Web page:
On this line, Lombardo and Deaner (2018a, 2018b) suggest that the throwing feature emerged as an adaptation to exerting threat and fighting and later incorporated into hunting. Their research, relying on data from “the sex differences in throwing speed, distance, and accuracy; sex differences in the development of the throwing motion; inability of training or cultural influences to erase the sex differences in throwing; sex differences in the use of throwing in sports, combat, and hunting; and sex differences in anatomical traits associated with throwing”, suggest that throwing is a male adaptation. Apparently, not only throwing dexterity but upper body strength and ability to use the hands to succeed in hunting tasks is more highly developed in males and might have been evolutionary adaptations at the neural, anatomical and general physiological levels (Apicella 2014).
As expected, this is a controversial claim and we certainly don’t have the full (genetic, neurologic and physiological) story since human females also exhibit high throwing dexterity.
We might have to go back even a few extra million years to get a better grasp of this: Carrier and Cuningham (2017) suggested that hominids, or great apes, have feet in which the heel supports body weight during standing, walking and running (this is part of the development of full bipedalism in humans). According to them, one possible advantage of this plantigrade foot posture is that it may enhance fighting performance by increasing the ability to apply free moments (i.e. force couples) to the ground. The collected data supports their hypothesis (Carrier & Cunningham 2017).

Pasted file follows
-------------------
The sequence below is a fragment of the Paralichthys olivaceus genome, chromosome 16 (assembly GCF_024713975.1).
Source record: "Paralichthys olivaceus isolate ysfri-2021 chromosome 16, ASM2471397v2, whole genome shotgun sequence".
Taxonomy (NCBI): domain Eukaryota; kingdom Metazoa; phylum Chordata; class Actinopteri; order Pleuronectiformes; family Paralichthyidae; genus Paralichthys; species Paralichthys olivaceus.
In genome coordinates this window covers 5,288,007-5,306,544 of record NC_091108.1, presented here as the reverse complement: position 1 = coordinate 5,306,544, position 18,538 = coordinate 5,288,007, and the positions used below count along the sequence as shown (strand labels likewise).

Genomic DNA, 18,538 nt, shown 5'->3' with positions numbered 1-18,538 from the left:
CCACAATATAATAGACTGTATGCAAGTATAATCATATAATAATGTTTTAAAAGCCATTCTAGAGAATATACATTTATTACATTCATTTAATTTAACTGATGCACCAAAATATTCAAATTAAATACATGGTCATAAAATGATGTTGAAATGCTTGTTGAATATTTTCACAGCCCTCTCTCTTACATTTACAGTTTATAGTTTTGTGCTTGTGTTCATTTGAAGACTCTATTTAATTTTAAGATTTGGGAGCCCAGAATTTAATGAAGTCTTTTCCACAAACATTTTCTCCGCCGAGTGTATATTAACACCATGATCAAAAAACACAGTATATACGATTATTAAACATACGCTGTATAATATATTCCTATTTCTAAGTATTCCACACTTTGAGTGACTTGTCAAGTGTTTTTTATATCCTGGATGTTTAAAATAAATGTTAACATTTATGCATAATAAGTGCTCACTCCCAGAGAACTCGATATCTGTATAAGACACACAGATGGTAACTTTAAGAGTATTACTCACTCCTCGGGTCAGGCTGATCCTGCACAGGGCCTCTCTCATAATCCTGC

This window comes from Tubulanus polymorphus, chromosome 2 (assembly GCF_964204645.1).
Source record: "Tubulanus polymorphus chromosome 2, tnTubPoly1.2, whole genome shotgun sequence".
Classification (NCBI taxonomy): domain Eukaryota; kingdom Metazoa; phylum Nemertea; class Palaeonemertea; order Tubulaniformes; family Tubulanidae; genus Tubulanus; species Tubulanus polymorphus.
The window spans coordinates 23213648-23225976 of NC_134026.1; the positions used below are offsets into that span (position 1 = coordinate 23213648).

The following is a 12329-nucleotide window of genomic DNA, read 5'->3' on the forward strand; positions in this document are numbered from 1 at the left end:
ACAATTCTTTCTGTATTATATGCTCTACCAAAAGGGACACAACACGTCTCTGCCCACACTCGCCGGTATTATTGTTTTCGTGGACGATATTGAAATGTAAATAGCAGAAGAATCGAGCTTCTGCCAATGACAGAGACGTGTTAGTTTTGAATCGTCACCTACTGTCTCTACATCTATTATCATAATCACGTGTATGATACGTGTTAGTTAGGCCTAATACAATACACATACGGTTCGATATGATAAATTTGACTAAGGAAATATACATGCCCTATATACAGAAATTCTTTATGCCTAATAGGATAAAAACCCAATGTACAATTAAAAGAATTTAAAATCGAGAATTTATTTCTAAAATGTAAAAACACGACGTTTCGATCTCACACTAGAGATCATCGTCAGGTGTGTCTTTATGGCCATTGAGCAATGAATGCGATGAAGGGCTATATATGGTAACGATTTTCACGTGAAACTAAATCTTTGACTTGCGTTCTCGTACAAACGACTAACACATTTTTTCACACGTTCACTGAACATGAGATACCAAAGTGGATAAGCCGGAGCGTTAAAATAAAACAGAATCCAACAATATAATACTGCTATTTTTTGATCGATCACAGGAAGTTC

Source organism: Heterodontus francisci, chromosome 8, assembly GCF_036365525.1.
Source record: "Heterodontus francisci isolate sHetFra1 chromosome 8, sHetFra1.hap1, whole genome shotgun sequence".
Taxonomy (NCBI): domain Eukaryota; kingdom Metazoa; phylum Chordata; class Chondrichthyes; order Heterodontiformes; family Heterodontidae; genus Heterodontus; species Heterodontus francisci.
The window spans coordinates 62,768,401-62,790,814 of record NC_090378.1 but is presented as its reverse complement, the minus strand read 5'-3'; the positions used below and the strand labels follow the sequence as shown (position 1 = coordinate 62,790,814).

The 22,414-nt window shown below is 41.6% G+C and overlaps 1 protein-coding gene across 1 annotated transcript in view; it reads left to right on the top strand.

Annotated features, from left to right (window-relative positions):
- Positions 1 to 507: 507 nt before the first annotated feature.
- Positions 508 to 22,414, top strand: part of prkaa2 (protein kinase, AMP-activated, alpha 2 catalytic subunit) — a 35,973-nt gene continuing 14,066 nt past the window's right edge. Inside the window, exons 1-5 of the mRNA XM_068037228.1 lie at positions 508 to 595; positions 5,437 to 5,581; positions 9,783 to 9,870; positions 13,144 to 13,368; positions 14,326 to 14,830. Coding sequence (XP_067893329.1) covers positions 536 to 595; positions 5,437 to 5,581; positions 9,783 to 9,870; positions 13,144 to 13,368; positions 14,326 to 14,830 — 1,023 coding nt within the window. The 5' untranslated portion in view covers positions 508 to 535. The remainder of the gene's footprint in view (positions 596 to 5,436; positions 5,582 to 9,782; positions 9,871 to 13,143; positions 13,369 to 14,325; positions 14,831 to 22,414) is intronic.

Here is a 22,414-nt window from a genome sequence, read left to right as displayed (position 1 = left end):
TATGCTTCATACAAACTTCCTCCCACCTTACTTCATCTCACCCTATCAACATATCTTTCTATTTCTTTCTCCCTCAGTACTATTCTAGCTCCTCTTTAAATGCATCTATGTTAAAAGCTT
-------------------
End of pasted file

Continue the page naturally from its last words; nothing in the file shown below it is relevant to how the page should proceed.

Modern physiological and biomechanical human features suggest peripheral and central neural adaptations for the suggested grip skills. Throwing requires a high degree of accuracy and 1-millisecond delay in indicator finger extension generates a 2.2o deviation in a projectile direction.
Clubbing requires anatomic-physiological adaptations for shock absorption, adaptations for driving the path of a club that are perfectly compatible with the muscular, ligamentous and tendinous structure of the hand, as well as the to the cortical structures and responses to object manipulation (Young 2003).
Hand grip and full bipedalism would have co-evolved as biomechanical and neural adaptations for throwing and clubbing (balance, coordination, and agility in the erect position, with new core control features), rather than tool manufacturing.
For example, the hand of A. afarensis, which is dated at 3.2 Mya, shows many features of the modern human hand, yet antedates the earliest identified stone tools (2.6 Mya). The hand bones assigned to Ardipithecus ramidus kadabba, the earliest known hominid (5.8 Mya) are similar to those of A. afarensis.
The delay between the first archeological records of tool-making activity and the paleontological record of a fully skilled human hand are the strongest evidence in favor of the hypothesis of the sequence of evolutionary adaptive forces consisting of “threatening and fighting”, “hunting” and “tool making”.